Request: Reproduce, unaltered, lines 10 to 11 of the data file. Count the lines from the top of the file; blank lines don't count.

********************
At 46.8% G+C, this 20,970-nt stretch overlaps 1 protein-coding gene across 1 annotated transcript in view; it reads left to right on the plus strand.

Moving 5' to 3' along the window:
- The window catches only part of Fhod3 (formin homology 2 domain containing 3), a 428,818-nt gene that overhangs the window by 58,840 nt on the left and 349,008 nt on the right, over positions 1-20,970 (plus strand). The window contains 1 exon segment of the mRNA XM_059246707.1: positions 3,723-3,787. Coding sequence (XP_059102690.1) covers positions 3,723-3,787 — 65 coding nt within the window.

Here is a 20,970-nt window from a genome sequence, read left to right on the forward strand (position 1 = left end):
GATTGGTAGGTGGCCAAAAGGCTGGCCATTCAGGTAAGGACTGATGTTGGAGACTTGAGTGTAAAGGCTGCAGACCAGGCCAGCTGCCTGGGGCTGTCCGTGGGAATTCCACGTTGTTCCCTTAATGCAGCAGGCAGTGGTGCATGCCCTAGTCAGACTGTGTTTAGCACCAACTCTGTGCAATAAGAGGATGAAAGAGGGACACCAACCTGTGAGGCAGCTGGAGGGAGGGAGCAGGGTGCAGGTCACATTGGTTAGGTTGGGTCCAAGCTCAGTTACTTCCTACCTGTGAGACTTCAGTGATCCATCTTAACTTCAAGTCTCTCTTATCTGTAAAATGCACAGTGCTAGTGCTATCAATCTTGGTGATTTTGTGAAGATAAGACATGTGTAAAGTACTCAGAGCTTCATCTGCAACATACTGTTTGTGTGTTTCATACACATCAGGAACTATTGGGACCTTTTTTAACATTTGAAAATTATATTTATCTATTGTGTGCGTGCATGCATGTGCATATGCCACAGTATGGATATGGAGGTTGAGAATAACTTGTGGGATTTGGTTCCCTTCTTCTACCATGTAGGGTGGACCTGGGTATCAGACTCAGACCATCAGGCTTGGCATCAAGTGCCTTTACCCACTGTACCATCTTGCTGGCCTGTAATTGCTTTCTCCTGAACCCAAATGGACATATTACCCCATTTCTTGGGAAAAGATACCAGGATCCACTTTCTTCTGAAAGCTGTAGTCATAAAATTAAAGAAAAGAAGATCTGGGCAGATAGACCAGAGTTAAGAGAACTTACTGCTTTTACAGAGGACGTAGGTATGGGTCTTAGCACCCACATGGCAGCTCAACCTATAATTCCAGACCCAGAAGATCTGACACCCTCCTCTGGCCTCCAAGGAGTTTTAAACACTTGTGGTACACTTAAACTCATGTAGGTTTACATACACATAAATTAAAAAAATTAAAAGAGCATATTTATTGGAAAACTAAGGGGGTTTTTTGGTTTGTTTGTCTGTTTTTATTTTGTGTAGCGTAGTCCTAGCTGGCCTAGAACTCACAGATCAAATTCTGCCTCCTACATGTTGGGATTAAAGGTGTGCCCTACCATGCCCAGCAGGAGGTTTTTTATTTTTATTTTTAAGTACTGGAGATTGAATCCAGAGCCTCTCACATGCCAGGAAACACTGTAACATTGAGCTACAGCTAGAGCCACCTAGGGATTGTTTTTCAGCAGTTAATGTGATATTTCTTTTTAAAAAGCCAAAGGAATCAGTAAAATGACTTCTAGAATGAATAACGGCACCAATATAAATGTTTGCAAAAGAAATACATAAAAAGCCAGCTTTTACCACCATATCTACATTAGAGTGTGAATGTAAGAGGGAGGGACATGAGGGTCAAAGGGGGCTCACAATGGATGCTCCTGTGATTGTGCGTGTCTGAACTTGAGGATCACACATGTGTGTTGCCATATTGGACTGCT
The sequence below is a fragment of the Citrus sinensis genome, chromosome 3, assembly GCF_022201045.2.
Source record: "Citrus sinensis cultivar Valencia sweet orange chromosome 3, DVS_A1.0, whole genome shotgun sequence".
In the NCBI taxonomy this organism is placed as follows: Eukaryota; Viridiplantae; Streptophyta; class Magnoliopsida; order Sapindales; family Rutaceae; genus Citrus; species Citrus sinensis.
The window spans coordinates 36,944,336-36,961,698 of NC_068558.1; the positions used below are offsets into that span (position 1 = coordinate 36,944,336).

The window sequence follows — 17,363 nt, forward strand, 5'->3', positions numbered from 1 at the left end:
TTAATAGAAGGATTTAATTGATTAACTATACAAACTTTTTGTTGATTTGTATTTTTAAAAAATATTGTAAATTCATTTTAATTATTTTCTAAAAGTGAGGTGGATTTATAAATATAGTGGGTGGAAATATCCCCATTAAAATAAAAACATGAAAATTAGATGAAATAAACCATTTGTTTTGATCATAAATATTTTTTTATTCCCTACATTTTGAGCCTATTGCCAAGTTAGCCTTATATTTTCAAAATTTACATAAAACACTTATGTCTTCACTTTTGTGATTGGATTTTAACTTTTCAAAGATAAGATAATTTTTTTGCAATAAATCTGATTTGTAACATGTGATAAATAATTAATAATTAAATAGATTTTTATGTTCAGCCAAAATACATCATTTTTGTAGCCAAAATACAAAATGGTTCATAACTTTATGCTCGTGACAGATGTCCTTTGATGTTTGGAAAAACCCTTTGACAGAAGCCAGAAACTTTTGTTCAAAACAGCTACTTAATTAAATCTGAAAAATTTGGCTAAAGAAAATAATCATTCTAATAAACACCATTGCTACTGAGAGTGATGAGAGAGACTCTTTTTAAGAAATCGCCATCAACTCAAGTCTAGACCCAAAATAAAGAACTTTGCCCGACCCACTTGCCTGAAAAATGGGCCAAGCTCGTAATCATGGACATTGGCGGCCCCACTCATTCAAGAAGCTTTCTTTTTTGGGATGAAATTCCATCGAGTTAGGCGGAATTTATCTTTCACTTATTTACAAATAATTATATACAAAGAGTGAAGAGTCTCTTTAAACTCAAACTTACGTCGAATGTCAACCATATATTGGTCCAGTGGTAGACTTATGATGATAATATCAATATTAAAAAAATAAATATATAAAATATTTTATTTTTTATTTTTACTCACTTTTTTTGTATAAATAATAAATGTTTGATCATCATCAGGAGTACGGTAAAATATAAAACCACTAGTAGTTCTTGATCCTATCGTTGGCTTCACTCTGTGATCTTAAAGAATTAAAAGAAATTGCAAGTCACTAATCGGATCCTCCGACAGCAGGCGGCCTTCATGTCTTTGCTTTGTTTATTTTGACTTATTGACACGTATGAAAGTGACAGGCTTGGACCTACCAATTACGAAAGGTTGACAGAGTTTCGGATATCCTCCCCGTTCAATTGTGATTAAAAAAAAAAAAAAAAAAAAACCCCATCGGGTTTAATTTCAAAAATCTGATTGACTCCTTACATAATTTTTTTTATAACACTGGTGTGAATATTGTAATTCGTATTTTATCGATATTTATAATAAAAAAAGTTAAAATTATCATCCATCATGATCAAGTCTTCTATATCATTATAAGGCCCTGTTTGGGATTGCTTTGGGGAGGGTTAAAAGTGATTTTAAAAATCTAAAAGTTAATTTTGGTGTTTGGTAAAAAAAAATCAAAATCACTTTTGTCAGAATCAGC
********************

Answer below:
The window sequence follows — 17,363 nt, forward strand, 5'->3', positions numbered from 1 at the left end:
TTAATAGAAGGATTTAATTGATTAACTATACAAACTTTTTGTTGATTTGTATTTTTAAAAAATATTGTAAATTCATTTTAATTATTTTCTAAAAGTGAGGTGGATTTATAAATATAGTGGGTGGAAATATCCCCATTAAAATAAAAACATGAAAATTAGATGAAATAAACCATTTGTTTTGATCATAAATATTTTTTTATTCCCTACATTTTGAGCCTATTGCCAAGTTAGCCTTATATTTTCAAAATTTACATAAAACACTTATGTCTTCACTTTTGTGATTGGATTTTAACTTTTCAAAGATAAGATAATTTTTTTGCAATAAATCTGATTTGTAACATGTGATAAATAATTAATAATTAAATAGATTTTTATGTTCAGCCAAAATACATCATTTTTGTAGCCAAAATACAAAATGGTTCATAACTTTATGCTCGTGACAGATGTCCTTTGATGTTTGGAAAAACCCTTTGACAGAAGCCAGAAACTTTTGTTCAAAACAGCTACTTAATTAAATCTGAAAAATTTGGCTAAAGAAAATAATCATTCTAATAAACACCATTGCTACTGAGAGTGATGAGAGAGACTCTTTTTAAGAAATCGCCATCAACTCAAGTCTAGACCCAAAATAAAGAACTTTGCCCGACCCACTTGCCTGAAAAATGGGCCAAGCTCGTAATCATGGACATTGGCGGCCCCACTCATTCAAGAAGCTTTCTTTTTTGGGATGAAATTCCATCGAGTTAGGCGGAATTTATCTTTCACTTATTTACAAATAATTATATACAAAGAGTGAAGAGTCTCTTTAAACTCAAACTTACGTCGAATGTCAACCATATATTGGTCCAGTGGTAGACTTATGATGATAATATCAATATTAAAAAAATAAATATATAAAATATTTTATTTTTTATTTTTACTCACTTTTTTTGTATAAATAATAAATGTTTGATCATCATCAGGAGTACGGTAAAATATAAAACCACTAGTAGTTCTTGATCCTATCGTTGGCTTCACTCTGTGATCTTAAAGAATTAAAAGAAATTGCAAGTCACTAATCGGATCCTCCGACAGCAGGCGGCCTTCATGTCTTTGCTTTGTTTATTTTGACTTATTGACACGTATGAAAGTGACAGGCTTGGACCTACCAATTACGAAAGGTTGACAGAGTTTCGGATATCCTCCCCGTTCAATTGTGATTAAAAAAAAAAAAAAAAAAAAACCCCATCGGGTTTAATTTCAAAAATCTGATTGACTCCTTACATAATTTTTTTTATAACACTGGTGTGAATATTGTAATTCGTATTTTATCGATATTTATAATAAAAAAAGTTAAAATTATCATCCATCATGATCAAGTCTTCTATATCATTATAAGGCCCTGTTTGGGATTGCTTTGGGGAGGGTTAAAAGTGATTTTAAAAATCTAAAAGTTAATTTTGGTGTTTGGTAAAAAAAAATCAAAATCACTTTTGTCAGAATCAGC